Macromolecular Structure Laboratory

Lab head: Brett Hambly
Location: Blackburn Building, Camperdown

The research programme in this laboratory has two strands:

  1. Determination of the molecular structure and function of proteins, focusing primarily on contractile proteins. Dynamic structural changes within proteins are investigated using the spectroscopic techniques of fluorescence, circular dichroic and electron paramagnetic resonance (EPR) spectroscopy. This laboratory collaborates on projects to determine the structure of proteins at atomic resolution using both X-ray crystallography and nuclear magnetic resonance (NMR) spectroscopy. Molecular biology techniques are used to genetically engineer and express muscle proteins we are interested in, to enable new spectroscopic probe sites to be incorporated into relevant proteins and to facilitate NMR and crystallographic studies.
  2. Understanding cardiovascular disease at a molecular and cellular level. Protein biochemical and structural techniques are applied to understanding the protein defects that occur in disease processes such as familial hypertrophic cardiomyopathy and cardiac ischaemia. Additionally, this laboratory has developed tissue culture and other experimental models of atherosclerosis, which are used to examine molecular and cellular changes during atherosgensis. Commercial applications of our discoveries in cardiac ischaemia and atherosclerosis are being exploited.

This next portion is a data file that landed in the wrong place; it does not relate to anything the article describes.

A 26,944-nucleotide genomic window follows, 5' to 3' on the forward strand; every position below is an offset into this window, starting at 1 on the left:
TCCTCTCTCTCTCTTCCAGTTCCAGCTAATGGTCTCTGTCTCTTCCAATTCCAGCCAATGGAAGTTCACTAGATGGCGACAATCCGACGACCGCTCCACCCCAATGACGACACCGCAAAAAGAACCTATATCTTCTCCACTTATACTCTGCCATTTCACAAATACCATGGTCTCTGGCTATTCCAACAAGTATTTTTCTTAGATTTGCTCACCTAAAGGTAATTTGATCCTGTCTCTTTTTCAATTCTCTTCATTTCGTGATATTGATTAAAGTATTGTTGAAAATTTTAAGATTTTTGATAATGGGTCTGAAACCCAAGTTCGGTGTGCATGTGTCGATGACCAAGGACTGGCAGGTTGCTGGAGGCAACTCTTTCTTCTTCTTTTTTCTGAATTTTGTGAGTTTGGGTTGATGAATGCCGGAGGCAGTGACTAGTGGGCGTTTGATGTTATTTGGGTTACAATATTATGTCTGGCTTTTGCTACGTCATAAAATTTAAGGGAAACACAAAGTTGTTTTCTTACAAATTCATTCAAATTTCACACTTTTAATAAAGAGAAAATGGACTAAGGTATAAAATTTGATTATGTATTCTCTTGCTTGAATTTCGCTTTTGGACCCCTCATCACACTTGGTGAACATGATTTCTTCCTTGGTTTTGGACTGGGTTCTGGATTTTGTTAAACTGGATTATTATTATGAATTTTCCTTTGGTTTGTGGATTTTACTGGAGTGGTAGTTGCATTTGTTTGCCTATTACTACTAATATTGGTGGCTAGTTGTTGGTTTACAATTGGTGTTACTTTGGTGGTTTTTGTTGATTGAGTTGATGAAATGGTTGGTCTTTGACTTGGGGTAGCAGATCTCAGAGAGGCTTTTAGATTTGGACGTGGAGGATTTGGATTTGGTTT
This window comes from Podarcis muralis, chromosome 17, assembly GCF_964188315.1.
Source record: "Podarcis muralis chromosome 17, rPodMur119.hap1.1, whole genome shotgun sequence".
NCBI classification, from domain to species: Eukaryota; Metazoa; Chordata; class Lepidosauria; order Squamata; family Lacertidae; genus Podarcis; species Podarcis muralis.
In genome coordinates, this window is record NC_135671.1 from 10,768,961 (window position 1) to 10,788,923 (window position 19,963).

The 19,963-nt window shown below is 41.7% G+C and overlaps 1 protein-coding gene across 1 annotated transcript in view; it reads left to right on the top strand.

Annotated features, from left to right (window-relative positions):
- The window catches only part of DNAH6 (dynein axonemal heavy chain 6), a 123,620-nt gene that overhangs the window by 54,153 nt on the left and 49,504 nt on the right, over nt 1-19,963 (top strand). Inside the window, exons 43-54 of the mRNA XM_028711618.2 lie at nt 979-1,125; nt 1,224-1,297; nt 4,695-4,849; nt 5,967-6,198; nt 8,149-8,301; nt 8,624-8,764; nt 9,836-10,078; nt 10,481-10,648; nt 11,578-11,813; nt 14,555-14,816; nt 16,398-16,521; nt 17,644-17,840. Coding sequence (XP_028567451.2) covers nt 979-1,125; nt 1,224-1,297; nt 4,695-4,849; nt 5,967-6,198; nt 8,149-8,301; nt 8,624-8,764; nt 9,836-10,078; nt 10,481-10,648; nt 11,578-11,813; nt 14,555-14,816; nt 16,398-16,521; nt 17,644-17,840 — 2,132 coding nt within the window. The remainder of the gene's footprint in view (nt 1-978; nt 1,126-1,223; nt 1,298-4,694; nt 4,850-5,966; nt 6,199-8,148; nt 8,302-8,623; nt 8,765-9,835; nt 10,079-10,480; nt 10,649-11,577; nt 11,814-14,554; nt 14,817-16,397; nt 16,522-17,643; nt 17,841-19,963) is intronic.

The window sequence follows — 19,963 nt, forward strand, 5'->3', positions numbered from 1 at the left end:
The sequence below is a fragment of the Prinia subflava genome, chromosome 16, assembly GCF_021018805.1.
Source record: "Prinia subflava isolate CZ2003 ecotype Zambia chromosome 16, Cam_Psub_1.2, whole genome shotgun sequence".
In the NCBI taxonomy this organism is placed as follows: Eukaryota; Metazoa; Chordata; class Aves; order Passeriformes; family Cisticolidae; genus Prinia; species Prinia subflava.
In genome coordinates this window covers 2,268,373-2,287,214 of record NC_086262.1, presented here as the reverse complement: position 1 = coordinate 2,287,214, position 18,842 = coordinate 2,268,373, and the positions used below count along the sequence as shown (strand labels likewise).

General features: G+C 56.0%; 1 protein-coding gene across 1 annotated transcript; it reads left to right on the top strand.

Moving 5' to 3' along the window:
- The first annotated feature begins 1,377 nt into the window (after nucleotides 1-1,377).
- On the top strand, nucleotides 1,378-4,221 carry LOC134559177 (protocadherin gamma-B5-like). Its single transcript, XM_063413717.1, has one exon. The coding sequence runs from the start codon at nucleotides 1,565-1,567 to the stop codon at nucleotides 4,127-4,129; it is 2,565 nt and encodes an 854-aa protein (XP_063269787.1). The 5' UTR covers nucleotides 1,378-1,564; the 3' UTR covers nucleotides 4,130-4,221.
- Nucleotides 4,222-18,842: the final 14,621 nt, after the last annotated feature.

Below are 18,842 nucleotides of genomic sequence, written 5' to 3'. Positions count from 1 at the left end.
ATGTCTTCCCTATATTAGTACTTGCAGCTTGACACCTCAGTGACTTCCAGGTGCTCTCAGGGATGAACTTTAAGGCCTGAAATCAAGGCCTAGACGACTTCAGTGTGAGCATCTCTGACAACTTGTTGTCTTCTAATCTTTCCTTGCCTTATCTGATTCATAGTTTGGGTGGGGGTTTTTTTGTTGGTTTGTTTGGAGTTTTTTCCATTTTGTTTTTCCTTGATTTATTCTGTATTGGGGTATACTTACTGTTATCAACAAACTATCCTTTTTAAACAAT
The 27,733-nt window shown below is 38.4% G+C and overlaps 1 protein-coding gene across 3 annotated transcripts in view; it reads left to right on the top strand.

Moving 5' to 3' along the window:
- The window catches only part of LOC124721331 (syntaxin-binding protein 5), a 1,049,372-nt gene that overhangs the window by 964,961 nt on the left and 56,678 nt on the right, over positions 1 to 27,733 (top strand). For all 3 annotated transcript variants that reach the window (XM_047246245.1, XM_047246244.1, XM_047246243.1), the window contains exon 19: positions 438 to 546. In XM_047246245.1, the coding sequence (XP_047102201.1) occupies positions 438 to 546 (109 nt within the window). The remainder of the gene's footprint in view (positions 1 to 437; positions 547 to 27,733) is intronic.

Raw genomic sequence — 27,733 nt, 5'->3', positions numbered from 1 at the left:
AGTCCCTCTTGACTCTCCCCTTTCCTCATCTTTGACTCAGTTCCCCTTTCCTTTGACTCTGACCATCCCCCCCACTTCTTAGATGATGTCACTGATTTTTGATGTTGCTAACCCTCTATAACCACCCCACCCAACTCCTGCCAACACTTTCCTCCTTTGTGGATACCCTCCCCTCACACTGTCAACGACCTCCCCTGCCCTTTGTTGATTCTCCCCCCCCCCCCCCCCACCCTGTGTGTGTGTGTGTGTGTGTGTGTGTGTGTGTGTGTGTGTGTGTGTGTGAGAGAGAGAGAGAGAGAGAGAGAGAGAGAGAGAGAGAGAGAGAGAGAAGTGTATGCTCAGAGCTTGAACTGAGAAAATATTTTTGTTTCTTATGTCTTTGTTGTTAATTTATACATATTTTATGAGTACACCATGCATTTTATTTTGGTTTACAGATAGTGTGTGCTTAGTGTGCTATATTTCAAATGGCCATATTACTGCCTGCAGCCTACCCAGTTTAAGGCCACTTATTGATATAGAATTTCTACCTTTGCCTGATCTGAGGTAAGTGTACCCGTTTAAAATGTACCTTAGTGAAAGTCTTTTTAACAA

Lab members: B Hambly (head)

Pathogenesis of Marfan Syndrome and related thoracic aortic aneurysm disease

Primary supervisor: Brett Hambly

Marfan Syndrome is the commonest example of thoracic aortic aneurysm disease (TAAD). These diseases cause dilatation of the thoracic part of the aorta, often resulting in rupture and death during young adult life. Many patients with Marfan Syndrome have mutations in the gene coding for fibrillin, an extra-cellular structural protein that also sequesters TGF-ß. Other mutations occur in the TGF-b receptor. Thus, Marfan appears to be a disease of abnormal TGF-b signalling. Our current studies are focused on profiling the release of biomarkers of aortic damage in the blood, to help us better understand the pathogenesis of TAAD and to help us more accurately diagnose and monitor the progression of TAAD.

This project would involve the detection of biomarkers for TAAD in patient blood samples using a range of protein and genetic assays.

Discipline: Pathology
Co-supervisors: Richmond Jeremy
Keywords: Cardiovascular diseases, Biological markers, Marfan Syndrome